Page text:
A report from the World Meteorological Organisation (WMO) said the increase in CO2 from 2019 to 2020 was slightly lower than that observed from 2018 to 2019 but higher than the average annual growth rate over the last decade. This is despite the approximately 5.6% drop in fossil fuel CO2 emissions in 2020 due to restrictions related to the pandemic.
For methane, the increase from 2019 to 2020 was higher than that observed from 2018 to 2019 and also higher than the average annual growth rate over the past decade. For nitrous oxides, the increase was higher and also than the average annual growth rate over the past 10 years.
Concentration of carbon dioxide (CO2), the most significant greenhouse gas, reached 413.2 parts per million in 2020 and is 149% of the pre-industrial level. Methane (CH4) is 262% and nitrous oxide (N2O) is 123% of the levels in 1,750 when human activities started disrupting earth’s natural equilibrium.
Roughly half of the CO2 emitted by human activities today remains in the atmosphere. The other half is taken up by oceans and land ecosystems. From 1990 to 2020, radiative forcing — the warming effect on our climate — by long-lived greenhouse gases increased by 47%, with CO2 accounting for about 80% of this increase.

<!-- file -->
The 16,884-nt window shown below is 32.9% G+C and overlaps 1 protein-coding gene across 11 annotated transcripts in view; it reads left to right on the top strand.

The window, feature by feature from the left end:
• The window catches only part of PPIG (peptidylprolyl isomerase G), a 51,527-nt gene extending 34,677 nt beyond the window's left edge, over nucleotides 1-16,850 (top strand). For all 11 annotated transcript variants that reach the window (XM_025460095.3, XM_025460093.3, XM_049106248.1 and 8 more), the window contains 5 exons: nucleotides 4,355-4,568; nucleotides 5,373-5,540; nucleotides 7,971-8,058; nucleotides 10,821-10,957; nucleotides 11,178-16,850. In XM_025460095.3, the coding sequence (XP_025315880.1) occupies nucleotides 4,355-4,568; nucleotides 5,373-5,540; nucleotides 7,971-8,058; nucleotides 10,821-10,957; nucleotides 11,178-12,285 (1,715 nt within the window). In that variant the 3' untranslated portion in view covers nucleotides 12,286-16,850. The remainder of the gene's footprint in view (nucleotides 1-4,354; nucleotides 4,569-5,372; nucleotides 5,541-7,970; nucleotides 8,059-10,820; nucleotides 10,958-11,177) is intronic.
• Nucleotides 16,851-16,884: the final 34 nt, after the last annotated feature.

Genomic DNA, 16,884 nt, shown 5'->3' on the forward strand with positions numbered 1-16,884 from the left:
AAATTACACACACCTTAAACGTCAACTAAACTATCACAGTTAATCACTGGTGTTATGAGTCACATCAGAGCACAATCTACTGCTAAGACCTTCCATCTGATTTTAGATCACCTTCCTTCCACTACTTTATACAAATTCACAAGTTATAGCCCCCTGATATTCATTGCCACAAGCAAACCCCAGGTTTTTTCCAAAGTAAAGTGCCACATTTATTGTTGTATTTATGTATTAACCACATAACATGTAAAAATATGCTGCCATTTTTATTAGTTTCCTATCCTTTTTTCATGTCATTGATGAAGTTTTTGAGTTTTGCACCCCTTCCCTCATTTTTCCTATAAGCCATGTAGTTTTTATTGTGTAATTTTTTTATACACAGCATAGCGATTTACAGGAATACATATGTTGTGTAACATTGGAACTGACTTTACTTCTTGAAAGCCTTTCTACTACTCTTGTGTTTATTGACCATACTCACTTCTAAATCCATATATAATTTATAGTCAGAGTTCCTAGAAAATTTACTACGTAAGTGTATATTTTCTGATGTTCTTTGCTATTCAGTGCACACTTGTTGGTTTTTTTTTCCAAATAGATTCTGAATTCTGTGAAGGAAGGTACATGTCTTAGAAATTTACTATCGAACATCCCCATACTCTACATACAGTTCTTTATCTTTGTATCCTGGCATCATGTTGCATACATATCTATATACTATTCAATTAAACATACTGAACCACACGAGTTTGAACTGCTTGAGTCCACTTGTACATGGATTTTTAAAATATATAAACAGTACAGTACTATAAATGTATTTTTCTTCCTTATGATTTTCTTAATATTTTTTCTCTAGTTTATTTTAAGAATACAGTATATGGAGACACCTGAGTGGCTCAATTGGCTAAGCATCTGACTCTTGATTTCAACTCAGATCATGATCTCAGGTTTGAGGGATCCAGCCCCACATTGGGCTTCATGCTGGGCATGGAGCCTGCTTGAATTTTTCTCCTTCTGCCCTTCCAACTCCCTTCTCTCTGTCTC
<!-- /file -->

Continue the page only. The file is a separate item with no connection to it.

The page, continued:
The ability of land ecosystems and oceans to act as ‘sinks’ may become less effective in future, thus reducing their ability to absorb CO2 and act as a buffer against larger temperature increase. At the current rate of increase in greenhouse gas concentrations, we will see a temperature increase by the end of this century far in excess of the Paris Agreement targets of 1.5 to 2 degrees Celsius above pre-industrial levels